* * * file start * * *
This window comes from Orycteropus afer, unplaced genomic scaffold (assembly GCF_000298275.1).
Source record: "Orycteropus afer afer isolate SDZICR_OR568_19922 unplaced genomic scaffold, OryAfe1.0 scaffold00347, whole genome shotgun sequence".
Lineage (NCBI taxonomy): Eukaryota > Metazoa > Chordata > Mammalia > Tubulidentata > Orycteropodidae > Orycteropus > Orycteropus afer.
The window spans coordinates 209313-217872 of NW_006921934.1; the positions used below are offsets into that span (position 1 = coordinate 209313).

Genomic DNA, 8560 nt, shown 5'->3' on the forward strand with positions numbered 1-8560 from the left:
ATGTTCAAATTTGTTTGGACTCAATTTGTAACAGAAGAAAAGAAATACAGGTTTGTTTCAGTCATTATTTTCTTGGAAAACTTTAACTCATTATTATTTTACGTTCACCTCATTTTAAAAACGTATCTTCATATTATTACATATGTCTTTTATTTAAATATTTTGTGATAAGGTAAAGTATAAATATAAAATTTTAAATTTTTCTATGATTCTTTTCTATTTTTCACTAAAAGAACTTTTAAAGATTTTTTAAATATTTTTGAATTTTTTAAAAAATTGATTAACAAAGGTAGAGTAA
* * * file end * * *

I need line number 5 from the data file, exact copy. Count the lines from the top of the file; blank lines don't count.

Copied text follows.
Genomic DNA, 8560 nt, shown 5'->3' on the forward strand with positions numbered 1-8560 from the left: